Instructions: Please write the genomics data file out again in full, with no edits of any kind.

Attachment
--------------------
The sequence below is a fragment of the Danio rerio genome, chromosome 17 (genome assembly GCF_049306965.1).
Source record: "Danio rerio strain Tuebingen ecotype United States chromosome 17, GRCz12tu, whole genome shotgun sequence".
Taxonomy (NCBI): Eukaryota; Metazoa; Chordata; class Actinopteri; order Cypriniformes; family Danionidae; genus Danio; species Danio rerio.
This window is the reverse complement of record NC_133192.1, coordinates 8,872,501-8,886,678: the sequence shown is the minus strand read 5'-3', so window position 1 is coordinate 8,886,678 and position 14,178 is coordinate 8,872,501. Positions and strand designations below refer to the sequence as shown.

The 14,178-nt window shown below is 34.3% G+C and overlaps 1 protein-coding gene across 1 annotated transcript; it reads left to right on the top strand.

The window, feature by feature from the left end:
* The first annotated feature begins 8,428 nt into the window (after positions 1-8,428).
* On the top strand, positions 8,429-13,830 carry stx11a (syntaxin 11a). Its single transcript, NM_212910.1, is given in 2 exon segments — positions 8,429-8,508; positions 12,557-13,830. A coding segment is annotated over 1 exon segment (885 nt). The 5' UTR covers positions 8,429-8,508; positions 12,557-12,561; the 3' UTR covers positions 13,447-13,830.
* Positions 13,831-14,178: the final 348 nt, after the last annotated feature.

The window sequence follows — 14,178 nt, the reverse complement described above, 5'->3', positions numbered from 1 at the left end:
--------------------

The sequence below is a fragment of the Danio rerio genome, chromosome 17 (genome assembly GCF_049306965.1).
Source record: "Danio rerio strain Tuebingen ecotype United States chromosome 17, GRCz12tu, whole genome shotgun sequence".
Taxonomy (NCBI): Eukaryota; Metazoa; Chordata; class Actinopteri; order Cypriniformes; family Danionidae; genus Danio; species Danio rerio.
This window is the reverse complement of record NC_133192.1, coordinates 8,872,501-8,886,678: the sequence shown is the minus strand read 5'-3', so window position 1 is coordinate 8,886,678 and position 14,178 is coordinate 8,872,501. Positions and strand designations below refer to the sequence as shown.

The 14,178-nt window shown below is 34.3% G+C and overlaps 1 protein-coding gene across 1 annotated transcript; it reads left to right on the top strand.

The window, feature by feature from the left end:
* The first annotated feature begins 8,428 nt into the window (after positions 1-8,428).
* On the top strand, positions 8,429-13,830 carry stx11a (syntaxin 11a). Its single transcript, NM_212910.1, is given in 2 exon segments — positions 8,429-8,508; positions 12,557-13,830. A coding segment is annotated over 1 exon segment (885 nt). The 5' UTR covers positions 8,429-8,508; positions 12,557-12,561; the 3' UTR covers positions 13,447-13,830.
* Positions 13,831-14,178: the final 348 nt, after the last annotated feature.

The window sequence follows — 14,178 nt, the reverse complement described above, 5'->3', positions numbered from 1 at the left end: